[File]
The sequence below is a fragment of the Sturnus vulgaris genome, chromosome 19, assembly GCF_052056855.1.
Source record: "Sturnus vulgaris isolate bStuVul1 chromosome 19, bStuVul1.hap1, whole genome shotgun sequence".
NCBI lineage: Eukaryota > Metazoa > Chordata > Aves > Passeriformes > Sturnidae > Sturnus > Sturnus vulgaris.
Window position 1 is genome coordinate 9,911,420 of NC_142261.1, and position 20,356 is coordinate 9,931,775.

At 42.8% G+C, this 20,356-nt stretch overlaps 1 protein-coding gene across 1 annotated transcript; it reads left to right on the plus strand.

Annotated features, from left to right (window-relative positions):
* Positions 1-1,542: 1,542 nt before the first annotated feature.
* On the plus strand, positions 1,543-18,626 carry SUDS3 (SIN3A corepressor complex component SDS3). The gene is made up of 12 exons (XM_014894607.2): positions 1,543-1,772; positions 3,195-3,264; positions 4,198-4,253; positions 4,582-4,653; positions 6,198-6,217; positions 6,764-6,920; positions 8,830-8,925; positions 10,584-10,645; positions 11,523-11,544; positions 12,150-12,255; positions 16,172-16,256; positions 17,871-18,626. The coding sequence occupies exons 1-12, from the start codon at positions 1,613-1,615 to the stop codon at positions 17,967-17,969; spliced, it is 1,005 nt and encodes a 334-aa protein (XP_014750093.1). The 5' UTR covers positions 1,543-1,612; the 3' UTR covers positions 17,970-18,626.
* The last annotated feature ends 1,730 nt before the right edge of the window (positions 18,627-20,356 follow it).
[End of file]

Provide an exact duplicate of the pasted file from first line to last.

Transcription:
The sequence below is a fragment of the Sturnus vulgaris genome, chromosome 19, assembly GCF_052056855.1.
Source record: "Sturnus vulgaris isolate bStuVul1 chromosome 19, bStuVul1.hap1, whole genome shotgun sequence".
NCBI lineage: Eukaryota > Metazoa > Chordata > Aves > Passeriformes > Sturnidae > Sturnus > Sturnus vulgaris.
Window position 1 is genome coordinate 9,911,420 of NC_142261.1, and position 20,356 is coordinate 9,931,775.

At 42.8% G+C, this 20,356-nt stretch overlaps 1 protein-coding gene across 1 annotated transcript; it reads left to right on the plus strand.

Annotated features, from left to right (window-relative positions):
* Positions 1-1,542: 1,542 nt before the first annotated feature.
* On the plus strand, positions 1,543-18,626 carry SUDS3 (SIN3A corepressor complex component SDS3). The gene is made up of 12 exons (XM_014894607.2): positions 1,543-1,772; positions 3,195-3,264; positions 4,198-4,253; positions 4,582-4,653; positions 6,198-6,217; positions 6,764-6,920; positions 8,830-8,925; positions 10,584-10,645; positions 11,523-11,544; positions 12,150-12,255; positions 16,172-16,256; positions 17,871-18,626. The coding sequence occupies exons 1-12, from the start codon at positions 1,613-1,615 to the stop codon at positions 17,967-17,969; spliced, it is 1,005 nt and encodes a 334-aa protein (XP_014750093.1). The 5' UTR covers positions 1,543-1,612; the 3' UTR covers positions 17,970-18,626.
* The last annotated feature ends 1,730 nt before the right edge of the window (positions 18,627-20,356 follow it).